Tech on TV: New Representations in Technorealism
When asked for the most important commentaries on new technology and society, one often thinks of cyberpunk classics such as Blade Runner, The Matrix, The Terminator, and so on. Indeed, it is well accepted that the best social commentary on technology lies in the genre of science fiction. Building off the tradition set forth by Mary Shelley’s Franksenstein, Aldous Huzley’s Brave New World and H.G. Wells’ The Time Machine, new movements in science fiction have commented on developing and future technologies such as computers, the Internet, artificial intelligence and prosthetics with a critical and often distopic eye.
To see how realistic The Wire’s consideration of technology is, one needs only contrast it with another techno-heavy yet techno-utopian show, 24. As one blogger noted, although surveillance technology dominates the worlds of both shows, “Fox’s 24 bows in awe of the omnipotence and omnipresence of satellites and fiber optics, while HBO’s The Wire regards phone taps and recording devices suspiciously, as flawed tools that reveal the corrupt nature of bureaucracy and are, at best, necessary evils.” In 24, cool gadgets seem to come out of thin air, with no costs or bugs to bog them down. In contrast, characters on The Wire are constantly battling the expense of technology, its daunting complexity and its limited access.
Or take The Good Wife, a legal/political drama set in an age of 24-hour cable news, and which the New Yorker labeled definitive as “the first great series about technology.” What looks like a typical “case-of-the-week” legal show goes to new innovative heights by incorporating a vast array of technology stories straight from the headlines. In the second season alone:
Lockhart Gardner took a case involving the online currency bitcoin; used Twitter to upend British libel laws; handled a military case involving drone warfare; litigated crimes featuring violent video games and a “date rape” app; and dealt with various leaked-image disasters (a corporation fighting a viral video, an Anthony Weiner-like dirty photograph).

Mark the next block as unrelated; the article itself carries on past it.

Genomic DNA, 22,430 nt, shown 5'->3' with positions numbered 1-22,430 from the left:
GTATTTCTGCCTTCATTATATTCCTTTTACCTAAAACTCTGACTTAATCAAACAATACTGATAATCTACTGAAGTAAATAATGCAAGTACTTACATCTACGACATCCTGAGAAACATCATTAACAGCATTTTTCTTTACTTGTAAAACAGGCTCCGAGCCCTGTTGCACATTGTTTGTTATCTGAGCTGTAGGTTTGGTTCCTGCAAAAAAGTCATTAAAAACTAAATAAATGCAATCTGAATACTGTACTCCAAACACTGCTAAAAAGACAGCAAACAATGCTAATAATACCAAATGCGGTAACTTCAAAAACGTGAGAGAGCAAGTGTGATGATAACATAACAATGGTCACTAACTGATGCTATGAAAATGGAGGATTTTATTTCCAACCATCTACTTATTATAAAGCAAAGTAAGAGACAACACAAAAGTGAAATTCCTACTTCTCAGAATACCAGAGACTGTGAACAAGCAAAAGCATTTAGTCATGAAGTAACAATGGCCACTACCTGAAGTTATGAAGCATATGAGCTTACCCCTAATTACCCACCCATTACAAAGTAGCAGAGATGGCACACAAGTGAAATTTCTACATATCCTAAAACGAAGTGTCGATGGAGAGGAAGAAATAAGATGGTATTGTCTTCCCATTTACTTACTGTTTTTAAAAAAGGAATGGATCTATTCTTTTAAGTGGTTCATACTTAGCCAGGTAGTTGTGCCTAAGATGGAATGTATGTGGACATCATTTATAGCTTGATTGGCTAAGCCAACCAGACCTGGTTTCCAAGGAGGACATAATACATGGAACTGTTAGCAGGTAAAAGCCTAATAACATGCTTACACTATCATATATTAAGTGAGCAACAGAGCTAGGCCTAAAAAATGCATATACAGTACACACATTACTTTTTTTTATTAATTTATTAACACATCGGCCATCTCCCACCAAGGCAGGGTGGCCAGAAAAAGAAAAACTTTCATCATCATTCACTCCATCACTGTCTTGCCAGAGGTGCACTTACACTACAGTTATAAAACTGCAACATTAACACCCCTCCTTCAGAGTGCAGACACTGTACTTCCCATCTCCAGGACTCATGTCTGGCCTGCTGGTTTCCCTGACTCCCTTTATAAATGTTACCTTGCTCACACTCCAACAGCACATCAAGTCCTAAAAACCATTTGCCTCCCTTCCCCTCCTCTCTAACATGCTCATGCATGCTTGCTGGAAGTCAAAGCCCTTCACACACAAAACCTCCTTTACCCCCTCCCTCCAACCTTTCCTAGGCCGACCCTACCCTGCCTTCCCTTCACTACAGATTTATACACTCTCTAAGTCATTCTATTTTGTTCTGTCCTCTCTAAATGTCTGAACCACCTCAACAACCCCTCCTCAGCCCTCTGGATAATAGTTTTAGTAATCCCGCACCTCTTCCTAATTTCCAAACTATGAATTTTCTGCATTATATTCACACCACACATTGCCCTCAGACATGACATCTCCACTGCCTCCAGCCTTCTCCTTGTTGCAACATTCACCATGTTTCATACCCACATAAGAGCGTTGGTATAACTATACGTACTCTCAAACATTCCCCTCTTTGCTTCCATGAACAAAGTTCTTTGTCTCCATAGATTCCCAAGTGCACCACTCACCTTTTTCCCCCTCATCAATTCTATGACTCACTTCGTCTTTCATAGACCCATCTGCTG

At first glance, Gossip Girl might appear to be a cautionary tale for would-be Twitterers, or at least a dismal portrait of what happens when you mix teens and texts. And indeed, if SMS was a character on the show, it would probably appear as shallow and frivolous as Serena Van Der Woodsen. But what makes Gossip Girl astounding for me is the utter ubiquity of information technology in a narrative format that pretty much plagiarizes Edith Wharton and other classic high-society literature. (It surely wasn’t an accident that the high schoolers put on a production of The Age of Innocence in season 2.) For all the IT window-dressing and Web 2.0 antics, the show is really about mistaken identity and elite scandal, a theme that has existed for quite sometime despite our current anxieties that texts make sex.
Shows like The Wire, The Good Wife, and Gossip Girl mainly focus on the user experience when narrating technology and generally do a good job in rising above the reductivism that so often accompanies debates on tech. But there is the developer side as well, and here productions like The Social Network become relevant, as do some thrillers such as Hackers, Antitrust, and Girl with the Dragon Tattoo. Much has been written on these films and I would encourage readers to explore those commentaries, but it is worth repeating here that the figure of the “geek” remains a contentious one, especially among us real-world programmers. The stereotype of the antisocial, Aspergersy computer nerd seems to be challenged only by the equally problematic “computer programmer as evil genius” archetype. The latter is quite clearly showcased in the newest Bond movie Skyfall, which casts new technology as the enemy, even as it fails to portray that technology accurately.
The best of these works may be considered a movement in technorealism, which attempts to forget a middle ground between techno-utopianism and neo-Luddism by eschewing technological determinism in favor of a historical and sociological approach to technologies. Here, the Internet can be both good and bad, contingent on our interaction with it, much like previous technological developments:
Integral to this perspective is our understanding that the current tide of technological transformation, while important and powerful, is actually a continuation of waves of change that have taken place throughout history. Looking, for example, at the history of the automobile, television, or the telephone -- not just the devices but the institutions they became -- we see profound benefits as well as substantial costs. (Technorealism)
Rochelle Terman is a Graduate Student Researcher at the Townsend Center for the Humanities. She is pursuing a Ph.D. in Political Science.